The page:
Please try hard to forgive me
But I can’t live with me anymore

I can’t seem to get myself organized.
Worry too much about everything.
(Little things to everyone else but me.)

I should have done a lot of things differently for you
But I didn’t
Things are eating me up inside
I need to rest

Finish school
It’s a lot to ask

I watch the sun set like a fireball over the ocean, the waves how they sparkle, like a cluster of diamonds. A ring can be so heavy it pulls you under. I wonder how long it would take me to drown.


Things were eating me up inside, too. I felt the pull of my own garage, waiting for me somewhere. I had to do something. So, I went home. And I slept in my old room for the first time in fifteen years.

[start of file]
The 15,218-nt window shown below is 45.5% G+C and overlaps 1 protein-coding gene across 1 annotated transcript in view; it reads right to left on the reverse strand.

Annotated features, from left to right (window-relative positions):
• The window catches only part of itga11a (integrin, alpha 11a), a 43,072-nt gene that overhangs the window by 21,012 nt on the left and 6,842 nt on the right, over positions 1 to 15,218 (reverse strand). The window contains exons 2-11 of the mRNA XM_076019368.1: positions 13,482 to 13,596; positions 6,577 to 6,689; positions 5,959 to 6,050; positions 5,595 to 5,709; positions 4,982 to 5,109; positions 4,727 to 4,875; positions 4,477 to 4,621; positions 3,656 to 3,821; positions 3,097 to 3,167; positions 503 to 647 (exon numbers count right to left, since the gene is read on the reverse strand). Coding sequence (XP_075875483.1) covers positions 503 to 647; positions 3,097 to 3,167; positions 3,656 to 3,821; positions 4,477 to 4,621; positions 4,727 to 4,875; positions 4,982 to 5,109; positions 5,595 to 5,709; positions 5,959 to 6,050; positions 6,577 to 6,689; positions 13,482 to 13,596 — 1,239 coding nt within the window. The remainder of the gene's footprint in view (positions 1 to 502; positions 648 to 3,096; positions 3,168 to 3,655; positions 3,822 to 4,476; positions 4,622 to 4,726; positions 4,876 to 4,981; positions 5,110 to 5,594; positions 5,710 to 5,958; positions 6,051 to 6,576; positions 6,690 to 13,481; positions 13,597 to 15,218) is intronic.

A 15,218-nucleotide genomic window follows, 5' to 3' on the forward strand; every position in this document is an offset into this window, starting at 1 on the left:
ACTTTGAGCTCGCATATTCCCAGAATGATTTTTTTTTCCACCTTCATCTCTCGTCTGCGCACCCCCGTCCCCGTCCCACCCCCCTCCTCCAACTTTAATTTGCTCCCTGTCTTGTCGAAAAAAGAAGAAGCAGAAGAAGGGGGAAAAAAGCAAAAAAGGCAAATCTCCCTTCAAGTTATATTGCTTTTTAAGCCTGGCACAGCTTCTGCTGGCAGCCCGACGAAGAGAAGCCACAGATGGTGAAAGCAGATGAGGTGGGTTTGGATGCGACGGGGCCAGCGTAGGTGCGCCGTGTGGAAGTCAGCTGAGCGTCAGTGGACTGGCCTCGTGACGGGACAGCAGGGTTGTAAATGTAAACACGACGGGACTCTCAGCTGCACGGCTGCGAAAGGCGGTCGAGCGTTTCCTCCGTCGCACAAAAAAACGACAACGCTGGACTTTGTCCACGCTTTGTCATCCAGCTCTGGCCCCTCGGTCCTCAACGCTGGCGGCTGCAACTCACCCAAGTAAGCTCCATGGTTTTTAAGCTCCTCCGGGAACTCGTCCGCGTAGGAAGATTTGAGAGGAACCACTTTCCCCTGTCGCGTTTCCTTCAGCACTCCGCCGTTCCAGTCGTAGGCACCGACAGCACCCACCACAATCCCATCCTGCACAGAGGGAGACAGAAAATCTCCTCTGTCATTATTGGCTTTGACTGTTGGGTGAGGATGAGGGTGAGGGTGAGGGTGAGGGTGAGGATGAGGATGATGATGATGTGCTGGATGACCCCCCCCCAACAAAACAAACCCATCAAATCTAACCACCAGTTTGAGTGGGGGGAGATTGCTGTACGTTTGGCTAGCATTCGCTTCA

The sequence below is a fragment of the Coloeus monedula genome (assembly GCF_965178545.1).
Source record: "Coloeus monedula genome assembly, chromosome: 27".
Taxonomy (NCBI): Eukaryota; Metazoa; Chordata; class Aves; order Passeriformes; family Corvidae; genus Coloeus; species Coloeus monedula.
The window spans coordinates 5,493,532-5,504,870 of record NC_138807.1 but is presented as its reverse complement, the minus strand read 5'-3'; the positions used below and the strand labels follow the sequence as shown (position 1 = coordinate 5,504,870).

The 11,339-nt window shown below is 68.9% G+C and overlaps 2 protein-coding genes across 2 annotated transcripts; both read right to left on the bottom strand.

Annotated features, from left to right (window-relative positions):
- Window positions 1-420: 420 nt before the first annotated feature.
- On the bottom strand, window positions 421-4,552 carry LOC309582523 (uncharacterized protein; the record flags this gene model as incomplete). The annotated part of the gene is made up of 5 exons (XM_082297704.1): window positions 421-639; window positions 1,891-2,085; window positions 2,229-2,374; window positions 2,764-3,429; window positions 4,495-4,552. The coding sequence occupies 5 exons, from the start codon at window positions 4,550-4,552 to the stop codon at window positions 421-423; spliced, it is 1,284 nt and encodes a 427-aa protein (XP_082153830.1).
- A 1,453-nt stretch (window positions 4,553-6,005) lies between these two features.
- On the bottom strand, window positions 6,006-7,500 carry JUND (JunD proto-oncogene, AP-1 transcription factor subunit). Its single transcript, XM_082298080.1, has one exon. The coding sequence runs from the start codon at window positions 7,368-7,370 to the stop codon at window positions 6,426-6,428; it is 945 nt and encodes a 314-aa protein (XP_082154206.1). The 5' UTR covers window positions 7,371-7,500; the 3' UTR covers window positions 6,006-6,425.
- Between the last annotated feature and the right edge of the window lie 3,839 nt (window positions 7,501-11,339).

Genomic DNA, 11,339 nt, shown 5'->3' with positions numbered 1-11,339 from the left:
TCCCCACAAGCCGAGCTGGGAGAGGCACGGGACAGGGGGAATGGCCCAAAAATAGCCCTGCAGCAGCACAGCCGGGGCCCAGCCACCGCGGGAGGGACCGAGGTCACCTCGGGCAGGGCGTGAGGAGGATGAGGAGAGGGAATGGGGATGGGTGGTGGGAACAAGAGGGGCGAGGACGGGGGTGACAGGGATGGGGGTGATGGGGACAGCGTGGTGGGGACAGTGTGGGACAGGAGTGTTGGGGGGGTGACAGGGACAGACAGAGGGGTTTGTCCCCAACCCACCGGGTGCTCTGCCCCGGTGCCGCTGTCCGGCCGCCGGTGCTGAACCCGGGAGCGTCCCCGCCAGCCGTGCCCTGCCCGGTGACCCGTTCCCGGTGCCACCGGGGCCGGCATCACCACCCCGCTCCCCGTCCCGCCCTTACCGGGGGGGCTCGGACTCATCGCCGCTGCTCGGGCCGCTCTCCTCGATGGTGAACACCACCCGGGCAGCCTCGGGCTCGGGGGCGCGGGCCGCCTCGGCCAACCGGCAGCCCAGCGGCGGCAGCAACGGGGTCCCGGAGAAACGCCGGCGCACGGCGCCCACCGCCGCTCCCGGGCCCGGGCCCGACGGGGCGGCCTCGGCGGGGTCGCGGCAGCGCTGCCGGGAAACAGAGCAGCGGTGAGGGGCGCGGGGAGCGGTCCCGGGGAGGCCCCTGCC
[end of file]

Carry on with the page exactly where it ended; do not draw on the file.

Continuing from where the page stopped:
My Dad put my mother’s jewelry box on the dining room table in front of me. He brushed the dust off the top. You said you were ready. When she died, I walked away from this house and all of her belongings. I knew that if I let myself step into her room, placed even one hand in an old winter glove, I would not have been able to come out of her closet, to stop myself from pulling on everything she had ever owned.

He was right about the box. I had asked for it; said it was time; but seeing it there on the table, in the same spot her ashes had sat for a week before we buried them, I needed to lie down on the carpet (right there rightnowdoit) and go to sleep.

There are so many ways to run, you don’t even have to move your feet.

This time I didn’t go. I stayed. I opened the lid and every drawer. I tried on every necklace, held every last ear stud, all of her rings. I took the things I loved—the black onyx earrings from my grandmother, a round sapphire—and left the heavy gold rope chains my stepfather bought for her. I strung the old engagement ring on the long brass chain and hung it around my neck.